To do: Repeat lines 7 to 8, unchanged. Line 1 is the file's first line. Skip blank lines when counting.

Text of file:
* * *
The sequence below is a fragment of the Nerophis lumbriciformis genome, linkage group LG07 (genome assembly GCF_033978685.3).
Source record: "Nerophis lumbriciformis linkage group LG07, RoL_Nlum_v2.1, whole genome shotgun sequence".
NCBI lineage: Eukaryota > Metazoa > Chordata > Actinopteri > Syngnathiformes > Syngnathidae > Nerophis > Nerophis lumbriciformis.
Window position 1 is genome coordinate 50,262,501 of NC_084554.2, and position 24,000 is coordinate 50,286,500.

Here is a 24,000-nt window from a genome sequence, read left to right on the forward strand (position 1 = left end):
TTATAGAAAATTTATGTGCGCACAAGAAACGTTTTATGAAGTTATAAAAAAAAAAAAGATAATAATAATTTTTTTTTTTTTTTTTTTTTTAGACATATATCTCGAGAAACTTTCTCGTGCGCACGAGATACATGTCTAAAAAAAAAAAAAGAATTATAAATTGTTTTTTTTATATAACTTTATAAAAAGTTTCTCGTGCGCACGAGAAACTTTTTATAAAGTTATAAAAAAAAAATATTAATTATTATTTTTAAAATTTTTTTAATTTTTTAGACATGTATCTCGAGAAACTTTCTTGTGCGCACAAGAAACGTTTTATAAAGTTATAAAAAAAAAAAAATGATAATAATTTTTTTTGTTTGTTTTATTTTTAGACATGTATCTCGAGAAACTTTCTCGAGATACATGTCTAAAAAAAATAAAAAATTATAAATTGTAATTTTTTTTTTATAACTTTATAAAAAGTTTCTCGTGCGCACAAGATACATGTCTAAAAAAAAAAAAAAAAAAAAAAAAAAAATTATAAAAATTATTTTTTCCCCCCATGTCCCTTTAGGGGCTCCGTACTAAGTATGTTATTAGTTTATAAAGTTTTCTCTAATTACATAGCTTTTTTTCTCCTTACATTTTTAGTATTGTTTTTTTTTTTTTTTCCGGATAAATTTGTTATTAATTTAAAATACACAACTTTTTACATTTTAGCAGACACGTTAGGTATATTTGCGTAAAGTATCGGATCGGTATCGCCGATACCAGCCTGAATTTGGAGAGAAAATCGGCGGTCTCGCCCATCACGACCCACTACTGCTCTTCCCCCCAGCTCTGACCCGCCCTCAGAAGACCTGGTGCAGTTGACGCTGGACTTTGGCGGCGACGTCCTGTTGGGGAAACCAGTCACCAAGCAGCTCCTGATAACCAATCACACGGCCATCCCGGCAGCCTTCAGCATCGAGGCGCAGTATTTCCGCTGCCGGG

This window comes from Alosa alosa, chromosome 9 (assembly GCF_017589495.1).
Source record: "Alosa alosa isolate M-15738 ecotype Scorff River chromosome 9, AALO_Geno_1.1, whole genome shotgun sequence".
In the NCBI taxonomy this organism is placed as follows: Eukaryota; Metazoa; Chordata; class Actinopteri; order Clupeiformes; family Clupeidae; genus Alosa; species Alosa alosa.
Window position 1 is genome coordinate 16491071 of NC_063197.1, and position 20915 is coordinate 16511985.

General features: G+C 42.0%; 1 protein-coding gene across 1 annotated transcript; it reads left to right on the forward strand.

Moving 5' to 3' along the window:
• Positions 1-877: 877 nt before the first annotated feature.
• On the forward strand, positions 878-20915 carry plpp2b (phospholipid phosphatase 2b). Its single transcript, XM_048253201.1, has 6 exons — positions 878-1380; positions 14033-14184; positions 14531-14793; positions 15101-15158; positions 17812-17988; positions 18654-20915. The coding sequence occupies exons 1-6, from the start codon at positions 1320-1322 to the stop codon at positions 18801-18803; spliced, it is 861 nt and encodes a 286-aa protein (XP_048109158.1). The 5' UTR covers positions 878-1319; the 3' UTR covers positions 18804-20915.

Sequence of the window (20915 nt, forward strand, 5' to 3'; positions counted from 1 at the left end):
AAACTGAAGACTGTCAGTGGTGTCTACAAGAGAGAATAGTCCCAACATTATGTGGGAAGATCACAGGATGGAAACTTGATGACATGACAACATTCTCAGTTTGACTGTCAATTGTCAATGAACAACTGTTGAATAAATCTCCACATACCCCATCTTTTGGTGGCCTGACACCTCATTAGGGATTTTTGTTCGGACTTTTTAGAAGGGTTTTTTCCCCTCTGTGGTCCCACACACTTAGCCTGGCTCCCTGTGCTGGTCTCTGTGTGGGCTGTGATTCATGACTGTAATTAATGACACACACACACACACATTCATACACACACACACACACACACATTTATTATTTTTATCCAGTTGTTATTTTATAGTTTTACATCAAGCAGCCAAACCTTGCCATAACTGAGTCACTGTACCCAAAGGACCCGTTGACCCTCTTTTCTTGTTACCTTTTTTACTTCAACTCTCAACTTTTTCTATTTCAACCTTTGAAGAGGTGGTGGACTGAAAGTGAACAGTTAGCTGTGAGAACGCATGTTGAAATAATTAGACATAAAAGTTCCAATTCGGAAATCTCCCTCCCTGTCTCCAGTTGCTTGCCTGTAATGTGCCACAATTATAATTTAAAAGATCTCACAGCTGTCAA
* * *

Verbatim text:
This window comes from Alosa alosa, chromosome 9 (assembly GCF_017589495.1).
Source record: "Alosa alosa isolate M-15738 ecotype Scorff River chromosome 9, AALO_Geno_1.1, whole genome shotgun sequence".